What is more challenging, an unemployed workforce or lack of skilled candidates?
India sees a multitude of students entering colleges every year. According to a report, the gross enrollment ratio of learners increased from 25.8% in 2017-18 to 26.3% in 2018-19. Hence, we witnessed a surge in enrollments from 3.66 crores to 3.74 crores. As per an online magazine, this percentage can further shoot up to 65%. What does this imply?
In layman’s terms, more students graduating means a greater number of candidates entering the workforce or looking for jobs. With unemployment touching an all-time high in India earlier this year, it is evident that the employers have become selective with their hiring. A highly competitive job market is only snowballing the existing employment problem in our country. While some experts point a finger at the lack of opportunities, there can be other factors to blame, such as dearth of skills amongst jobseekers.
The world around us is evolving and we need to adapt
We are living in the age of the Fourth Industrial Revolution. A look around us makes it obvious that we are surrounded by artificial intelligence, from virtual assistants on our phones and in homes to self-driving cars and drones. Impressive progress has been made in recent years, driven by exponential increases in computing power and vast amounts of data. Engineers, designers, and architects are combining computational design, materials engineering, and synthetic biology to pioneer new technology, as we speak.
In fact, even the simplest changes in government policies or the introduction of a new taxation scheme may also generate a need for a whole new skillset. Many factors could be the culprit behind creating an unemployable candidate. The current employment landscape is beginning to present candidates with a tough choice to either acquire the right skillset or get left behind. As Indians, we have put a lot of emphasis on the traditional education model. Unfortunately, it seldom encourages students to look beyond bookish knowledge. Our academic model has stuck to its age-old ways and job seekers are paying the price.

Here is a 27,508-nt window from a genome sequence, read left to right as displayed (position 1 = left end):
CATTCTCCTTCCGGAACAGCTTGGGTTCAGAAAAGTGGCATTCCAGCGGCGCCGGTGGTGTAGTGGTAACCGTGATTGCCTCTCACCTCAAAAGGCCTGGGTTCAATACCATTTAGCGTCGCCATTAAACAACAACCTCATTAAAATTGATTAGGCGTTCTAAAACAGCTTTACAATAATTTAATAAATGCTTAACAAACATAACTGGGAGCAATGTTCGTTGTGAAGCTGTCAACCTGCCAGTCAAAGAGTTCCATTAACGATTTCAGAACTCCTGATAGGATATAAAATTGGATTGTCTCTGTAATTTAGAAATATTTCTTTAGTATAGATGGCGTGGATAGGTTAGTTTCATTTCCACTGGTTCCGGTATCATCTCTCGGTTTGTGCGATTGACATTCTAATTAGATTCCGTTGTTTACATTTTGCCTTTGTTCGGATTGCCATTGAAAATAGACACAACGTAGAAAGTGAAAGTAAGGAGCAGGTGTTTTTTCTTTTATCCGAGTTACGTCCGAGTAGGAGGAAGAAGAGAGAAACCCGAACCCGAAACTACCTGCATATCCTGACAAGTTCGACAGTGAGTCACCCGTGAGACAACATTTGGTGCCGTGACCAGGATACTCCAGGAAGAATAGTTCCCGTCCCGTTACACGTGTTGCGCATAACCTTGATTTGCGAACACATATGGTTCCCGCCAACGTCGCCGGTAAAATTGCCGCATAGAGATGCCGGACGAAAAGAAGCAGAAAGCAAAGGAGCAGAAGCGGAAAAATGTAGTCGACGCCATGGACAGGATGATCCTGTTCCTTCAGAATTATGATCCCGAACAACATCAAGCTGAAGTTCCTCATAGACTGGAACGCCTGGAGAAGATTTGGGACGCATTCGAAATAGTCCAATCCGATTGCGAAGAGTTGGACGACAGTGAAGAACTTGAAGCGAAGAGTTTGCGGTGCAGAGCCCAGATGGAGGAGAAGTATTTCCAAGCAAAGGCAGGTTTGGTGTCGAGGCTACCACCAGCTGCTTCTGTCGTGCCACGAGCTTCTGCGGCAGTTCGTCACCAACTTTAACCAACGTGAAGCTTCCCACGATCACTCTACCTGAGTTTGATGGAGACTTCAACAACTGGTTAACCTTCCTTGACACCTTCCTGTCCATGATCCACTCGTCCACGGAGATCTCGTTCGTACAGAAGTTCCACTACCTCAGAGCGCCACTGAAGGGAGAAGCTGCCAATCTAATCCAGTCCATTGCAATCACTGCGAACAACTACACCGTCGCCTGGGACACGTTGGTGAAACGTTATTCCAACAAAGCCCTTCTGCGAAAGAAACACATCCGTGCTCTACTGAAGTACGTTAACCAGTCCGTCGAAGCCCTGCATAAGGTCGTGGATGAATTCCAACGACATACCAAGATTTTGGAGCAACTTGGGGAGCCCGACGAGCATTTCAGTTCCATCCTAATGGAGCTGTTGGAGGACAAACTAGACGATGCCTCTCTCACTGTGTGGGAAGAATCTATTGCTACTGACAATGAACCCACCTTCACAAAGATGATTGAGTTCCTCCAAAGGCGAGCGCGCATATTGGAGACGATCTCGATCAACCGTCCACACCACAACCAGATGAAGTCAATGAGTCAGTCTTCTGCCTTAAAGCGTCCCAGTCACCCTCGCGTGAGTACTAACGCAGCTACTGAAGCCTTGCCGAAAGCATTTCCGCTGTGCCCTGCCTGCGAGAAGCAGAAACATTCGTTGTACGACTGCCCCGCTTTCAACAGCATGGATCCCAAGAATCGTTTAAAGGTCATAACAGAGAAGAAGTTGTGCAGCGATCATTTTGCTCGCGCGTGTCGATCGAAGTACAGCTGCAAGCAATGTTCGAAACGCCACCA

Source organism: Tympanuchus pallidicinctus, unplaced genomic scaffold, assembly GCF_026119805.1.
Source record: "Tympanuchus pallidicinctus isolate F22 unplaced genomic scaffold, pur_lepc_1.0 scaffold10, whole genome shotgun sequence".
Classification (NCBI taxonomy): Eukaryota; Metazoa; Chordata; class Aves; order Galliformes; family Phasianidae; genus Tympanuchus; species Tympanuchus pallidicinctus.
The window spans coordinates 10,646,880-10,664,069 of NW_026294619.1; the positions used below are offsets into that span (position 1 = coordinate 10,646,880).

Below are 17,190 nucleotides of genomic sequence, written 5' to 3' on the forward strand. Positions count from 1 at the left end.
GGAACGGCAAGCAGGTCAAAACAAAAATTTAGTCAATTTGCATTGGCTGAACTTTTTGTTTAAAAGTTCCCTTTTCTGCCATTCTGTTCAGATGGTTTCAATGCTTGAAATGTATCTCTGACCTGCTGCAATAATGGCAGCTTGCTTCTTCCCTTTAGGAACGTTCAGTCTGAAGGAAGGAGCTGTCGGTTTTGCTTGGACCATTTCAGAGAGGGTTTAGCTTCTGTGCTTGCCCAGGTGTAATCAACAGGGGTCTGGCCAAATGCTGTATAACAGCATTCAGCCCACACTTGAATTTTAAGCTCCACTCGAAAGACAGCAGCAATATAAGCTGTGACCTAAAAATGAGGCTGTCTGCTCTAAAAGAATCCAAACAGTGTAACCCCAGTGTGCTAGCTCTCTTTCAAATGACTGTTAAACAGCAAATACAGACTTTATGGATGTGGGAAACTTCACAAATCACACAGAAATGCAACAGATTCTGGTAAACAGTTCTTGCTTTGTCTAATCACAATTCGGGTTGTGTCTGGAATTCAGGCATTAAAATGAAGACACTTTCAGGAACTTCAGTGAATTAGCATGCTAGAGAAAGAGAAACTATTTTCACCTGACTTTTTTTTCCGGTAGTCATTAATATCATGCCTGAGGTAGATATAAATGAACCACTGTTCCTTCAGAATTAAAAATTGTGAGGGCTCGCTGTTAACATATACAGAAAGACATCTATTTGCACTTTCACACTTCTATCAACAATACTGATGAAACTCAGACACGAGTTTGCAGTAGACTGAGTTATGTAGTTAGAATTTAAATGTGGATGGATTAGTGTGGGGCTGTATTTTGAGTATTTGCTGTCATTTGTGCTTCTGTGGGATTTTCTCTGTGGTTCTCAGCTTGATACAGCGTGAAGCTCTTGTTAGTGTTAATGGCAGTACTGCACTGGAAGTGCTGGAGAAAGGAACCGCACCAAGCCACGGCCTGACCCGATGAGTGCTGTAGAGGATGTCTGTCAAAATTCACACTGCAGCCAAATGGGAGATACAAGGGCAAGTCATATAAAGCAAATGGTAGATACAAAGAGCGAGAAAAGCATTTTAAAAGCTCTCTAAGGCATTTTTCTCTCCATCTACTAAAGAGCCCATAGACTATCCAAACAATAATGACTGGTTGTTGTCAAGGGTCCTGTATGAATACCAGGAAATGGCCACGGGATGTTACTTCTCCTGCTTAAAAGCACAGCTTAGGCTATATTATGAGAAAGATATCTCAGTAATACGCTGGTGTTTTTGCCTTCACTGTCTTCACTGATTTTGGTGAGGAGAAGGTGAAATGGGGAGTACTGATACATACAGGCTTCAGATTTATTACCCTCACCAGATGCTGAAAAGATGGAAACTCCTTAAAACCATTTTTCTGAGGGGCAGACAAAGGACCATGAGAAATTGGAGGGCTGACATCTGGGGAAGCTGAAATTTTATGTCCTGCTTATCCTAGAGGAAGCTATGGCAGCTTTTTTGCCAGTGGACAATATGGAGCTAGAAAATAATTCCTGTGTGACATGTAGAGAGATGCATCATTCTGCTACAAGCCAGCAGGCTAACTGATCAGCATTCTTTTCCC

What we have vs What we need
Sticking to the conventional approach is the root cause of all the problems in our education system. And perhaps, the prime reason for a huge mismatch between the skills required and the skills available. Undoubtedly, tailoring pedagogy to new-age job requirements is no less than a challenge. But there should be a close-knit structure between the industry, the government, and academia to create awareness and prepare candidates for new-age workplaces.
Institutions and organizations need to address the problem by providing IT students with soft-skills training so that they can develop better language, communication skills, and problem-solving skills, which will help them manage cross-functional teams.
It is by now established that a superior market-aligned workforce is the need of the hour. The workforce rules are changing, and job seekers must learn to adapt fast, while simultaneously unlearning their age-old traditions even faster. On the brighter side, this presents a great opportunity for young candidates. After all, it sets the field for self-learning and creates an awareness of market needs.
The bottom line
The whole ‘unemployment versus lack of skill’ has underlined the paradox that employers struggle with; the unemployment rate remains high, while employers stand firm on the belief of a shortage in qualified and skilled labor. However, in this day and age, the best way for a company to have an edge over its competitors is a good pool of workers who are rightly skilled to take the company towards its goals. Besides, the skills also help the employee to stay competitive, relevant, and irreplaceable for longer, apart from bringing professional experience and growth.
Thankfully, candidates can leverage online platforms working towards addressing this need-gap by equipping candidates with the required skill sets. Such platforms analyze large volumes of recruiter data to identify emerging job requirements and market trends, thus enabling candidates to stay ahead of the game. Moreover, they provide specially curated courses from top-level educators to help candidates gain expertise in a set of preferred skills, allowing them to re-skill themselves at a pace of their own. Such programs are a boon for the Indian employment landscape and may prove a milestone in bringing out the workforce from the shadows of unemployability in the ‘New Normal.'